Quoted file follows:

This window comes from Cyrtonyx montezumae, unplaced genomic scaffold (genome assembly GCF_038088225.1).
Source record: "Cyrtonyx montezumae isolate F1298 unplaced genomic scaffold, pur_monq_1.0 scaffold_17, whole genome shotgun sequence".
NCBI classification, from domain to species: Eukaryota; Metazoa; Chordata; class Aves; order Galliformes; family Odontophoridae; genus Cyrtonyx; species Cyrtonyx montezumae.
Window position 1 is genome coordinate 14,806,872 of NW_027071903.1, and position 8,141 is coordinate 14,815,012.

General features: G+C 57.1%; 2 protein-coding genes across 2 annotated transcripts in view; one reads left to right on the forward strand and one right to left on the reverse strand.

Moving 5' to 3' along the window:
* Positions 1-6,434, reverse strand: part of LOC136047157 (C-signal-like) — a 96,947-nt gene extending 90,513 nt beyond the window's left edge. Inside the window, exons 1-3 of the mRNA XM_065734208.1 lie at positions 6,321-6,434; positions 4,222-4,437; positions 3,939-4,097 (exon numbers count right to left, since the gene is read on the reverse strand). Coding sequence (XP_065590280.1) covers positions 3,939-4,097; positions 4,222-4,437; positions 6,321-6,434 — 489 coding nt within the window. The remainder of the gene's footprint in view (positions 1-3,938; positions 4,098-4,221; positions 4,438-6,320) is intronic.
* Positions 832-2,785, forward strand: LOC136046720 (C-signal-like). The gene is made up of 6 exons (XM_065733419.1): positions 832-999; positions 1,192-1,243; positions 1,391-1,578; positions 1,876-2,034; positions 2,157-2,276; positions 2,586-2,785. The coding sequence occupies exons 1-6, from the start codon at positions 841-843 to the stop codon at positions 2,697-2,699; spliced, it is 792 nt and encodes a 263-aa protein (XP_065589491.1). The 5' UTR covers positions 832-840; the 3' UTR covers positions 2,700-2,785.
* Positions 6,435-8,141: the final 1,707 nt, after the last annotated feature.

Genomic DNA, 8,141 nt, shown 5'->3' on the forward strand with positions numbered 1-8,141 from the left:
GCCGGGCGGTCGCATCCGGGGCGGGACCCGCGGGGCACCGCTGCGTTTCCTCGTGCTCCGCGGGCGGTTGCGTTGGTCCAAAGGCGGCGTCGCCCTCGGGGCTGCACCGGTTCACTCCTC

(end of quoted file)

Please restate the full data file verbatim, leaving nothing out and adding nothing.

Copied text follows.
This window comes from Cyrtonyx montezumae, unplaced genomic scaffold (genome assembly GCF_038088225.1).
Source record: "Cyrtonyx montezumae isolate F1298 unplaced genomic scaffold, pur_monq_1.0 scaffold_17, whole genome shotgun sequence".
NCBI classification, from domain to species: Eukaryota; Metazoa; Chordata; class Aves; order Galliformes; family Odontophoridae; genus Cyrtonyx; species Cyrtonyx montezumae.
Window position 1 is genome coordinate 14,806,872 of NW_027071903.1, and position 8,141 is coordinate 14,815,012.

General features: G+C 57.1%; 2 protein-coding genes across 2 annotated transcripts in view; one reads left to right on the forward strand and one right to left on the reverse strand.

Moving 5' to 3' along the window:
* Positions 1-6,434, reverse strand: part of LOC136047157 (C-signal-like) — a 96,947-nt gene extending 90,513 nt beyond the window's left edge. Inside the window, exons 1-3 of the mRNA XM_065734208.1 lie at positions 6,321-6,434; positions 4,222-4,437; positions 3,939-4,097 (exon numbers count right to left, since the gene is read on the reverse strand). Coding sequence (XP_065590280.1) covers positions 3,939-4,097; positions 4,222-4,437; positions 6,321-6,434 — 489 coding nt within the window. The remainder of the gene's footprint in view (positions 1-3,938; positions 4,098-4,221; positions 4,438-6,320) is intronic.
* Positions 832-2,785, forward strand: LOC136046720 (C-signal-like). The gene is made up of 6 exons (XM_065733419.1): positions 832-999; positions 1,192-1,243; positions 1,391-1,578; positions 1,876-2,034; positions 2,157-2,276; positions 2,586-2,785. The coding sequence occupies exons 1-6, from the start codon at positions 841-843 to the stop codon at positions 2,697-2,699; spliced, it is 792 nt and encodes a 263-aa protein (XP_065589491.1). The 5' UTR covers positions 832-840; the 3' UTR covers positions 2,700-2,785.
* Positions 6,435-8,141: the final 1,707 nt, after the last annotated feature.

Genomic DNA, 8,141 nt, shown 5'->3' on the forward strand with positions numbered 1-8,141 from the left:
GCCGGGCGGTCGCATCCGGGGCGGGACCCGCGGGGCACCGCTGCGTTTCCTCGTGCTCCGCGGGCGGTTGCGTTGGTCCAAAGGCGGCGTCGCCCTCGGGGCTGCACCGGTTCACTCCTC